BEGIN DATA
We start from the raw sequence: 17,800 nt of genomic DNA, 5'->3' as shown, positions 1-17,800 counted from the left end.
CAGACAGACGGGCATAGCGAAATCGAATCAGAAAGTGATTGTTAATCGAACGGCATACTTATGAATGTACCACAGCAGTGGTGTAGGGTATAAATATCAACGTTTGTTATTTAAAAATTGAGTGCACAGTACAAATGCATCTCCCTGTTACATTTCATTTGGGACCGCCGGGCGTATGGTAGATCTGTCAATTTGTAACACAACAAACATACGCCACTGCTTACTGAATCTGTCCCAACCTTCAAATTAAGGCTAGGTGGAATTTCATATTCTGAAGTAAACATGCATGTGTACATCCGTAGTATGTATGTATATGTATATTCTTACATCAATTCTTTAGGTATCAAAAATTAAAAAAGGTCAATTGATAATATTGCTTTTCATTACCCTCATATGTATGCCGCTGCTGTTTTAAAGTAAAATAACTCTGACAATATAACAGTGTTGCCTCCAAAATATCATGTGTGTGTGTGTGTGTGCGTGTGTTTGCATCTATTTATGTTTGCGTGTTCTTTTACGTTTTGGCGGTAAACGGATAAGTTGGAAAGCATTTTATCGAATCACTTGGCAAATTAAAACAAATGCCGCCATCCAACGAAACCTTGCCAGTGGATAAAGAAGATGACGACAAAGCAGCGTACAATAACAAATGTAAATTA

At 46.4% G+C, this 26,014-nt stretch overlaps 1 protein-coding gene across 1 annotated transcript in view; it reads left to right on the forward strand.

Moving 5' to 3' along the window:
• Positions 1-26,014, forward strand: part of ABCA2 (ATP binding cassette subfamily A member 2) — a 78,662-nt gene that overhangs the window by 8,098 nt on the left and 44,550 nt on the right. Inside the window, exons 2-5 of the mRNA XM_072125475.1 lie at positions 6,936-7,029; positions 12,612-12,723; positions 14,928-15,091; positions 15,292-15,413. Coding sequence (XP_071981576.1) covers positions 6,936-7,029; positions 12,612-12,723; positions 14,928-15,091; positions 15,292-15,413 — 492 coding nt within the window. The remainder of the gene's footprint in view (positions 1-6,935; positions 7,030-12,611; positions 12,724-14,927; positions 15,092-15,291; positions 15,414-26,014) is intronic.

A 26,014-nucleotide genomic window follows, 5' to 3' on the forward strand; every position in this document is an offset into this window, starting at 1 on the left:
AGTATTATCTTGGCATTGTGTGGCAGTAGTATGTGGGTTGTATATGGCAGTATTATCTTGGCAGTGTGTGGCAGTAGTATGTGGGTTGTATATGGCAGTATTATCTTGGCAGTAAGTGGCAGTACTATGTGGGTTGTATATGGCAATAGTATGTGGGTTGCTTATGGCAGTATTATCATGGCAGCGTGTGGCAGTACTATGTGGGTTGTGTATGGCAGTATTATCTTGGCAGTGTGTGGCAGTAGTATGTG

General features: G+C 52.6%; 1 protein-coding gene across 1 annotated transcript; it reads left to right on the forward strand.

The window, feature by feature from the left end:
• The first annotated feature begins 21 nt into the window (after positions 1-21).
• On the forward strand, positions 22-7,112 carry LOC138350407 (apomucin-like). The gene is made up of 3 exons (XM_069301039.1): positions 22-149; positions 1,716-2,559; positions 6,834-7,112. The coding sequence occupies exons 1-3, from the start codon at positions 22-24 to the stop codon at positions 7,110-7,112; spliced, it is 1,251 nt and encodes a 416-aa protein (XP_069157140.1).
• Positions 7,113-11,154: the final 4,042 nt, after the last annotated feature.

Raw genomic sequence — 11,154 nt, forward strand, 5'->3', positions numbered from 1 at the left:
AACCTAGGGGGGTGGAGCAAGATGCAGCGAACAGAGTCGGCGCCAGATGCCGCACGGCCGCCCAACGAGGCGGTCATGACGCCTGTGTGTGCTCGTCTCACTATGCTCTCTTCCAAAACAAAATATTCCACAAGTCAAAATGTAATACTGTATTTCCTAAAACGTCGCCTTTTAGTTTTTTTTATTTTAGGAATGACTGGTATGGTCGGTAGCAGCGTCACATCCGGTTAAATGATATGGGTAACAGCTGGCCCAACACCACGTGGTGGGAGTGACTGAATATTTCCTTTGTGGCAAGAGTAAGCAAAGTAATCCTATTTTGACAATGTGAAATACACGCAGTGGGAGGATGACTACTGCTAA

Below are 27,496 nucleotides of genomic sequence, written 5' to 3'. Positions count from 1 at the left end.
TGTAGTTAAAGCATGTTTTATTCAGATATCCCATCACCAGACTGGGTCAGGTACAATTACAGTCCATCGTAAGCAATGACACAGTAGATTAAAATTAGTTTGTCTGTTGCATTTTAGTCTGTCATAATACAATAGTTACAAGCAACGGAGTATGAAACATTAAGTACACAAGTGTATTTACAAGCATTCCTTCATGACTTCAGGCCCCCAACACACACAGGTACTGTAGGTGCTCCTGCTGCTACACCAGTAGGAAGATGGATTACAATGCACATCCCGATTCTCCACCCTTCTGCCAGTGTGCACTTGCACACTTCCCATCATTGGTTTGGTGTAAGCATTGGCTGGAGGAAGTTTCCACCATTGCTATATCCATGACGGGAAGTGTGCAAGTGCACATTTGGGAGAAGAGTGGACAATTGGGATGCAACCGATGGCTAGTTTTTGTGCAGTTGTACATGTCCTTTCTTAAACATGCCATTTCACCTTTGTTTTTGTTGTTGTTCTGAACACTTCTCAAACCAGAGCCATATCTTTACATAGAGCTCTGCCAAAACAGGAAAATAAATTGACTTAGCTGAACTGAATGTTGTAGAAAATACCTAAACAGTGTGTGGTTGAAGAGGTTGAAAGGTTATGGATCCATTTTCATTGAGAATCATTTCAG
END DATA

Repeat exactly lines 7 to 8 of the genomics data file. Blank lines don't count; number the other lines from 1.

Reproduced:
AGTATTATCTTGGCATTGTGTGGCAGTAGTATGTGGGTTGTATATGGCAGTATTATCTTGGCAGTGTGTGGCAGTAGTATGTGGGTTGTATATGGCAGTATTATCTTGGCAGTAAGTGGCAGTACTATGTGGGTTGTATATGGCAATAGTATGTGGGTTGCTTATGGCAGTATTATCATGGCAGCGTGTGGCAGTACTATGTGGGTTGTGTATGGCAGTATTATCTTGGCAGTGTGTGGCAGTAGTATGTG

General features: G+C 52.6%; 1 protein-coding gene across 1 annotated transcript; it reads left to right on the forward strand.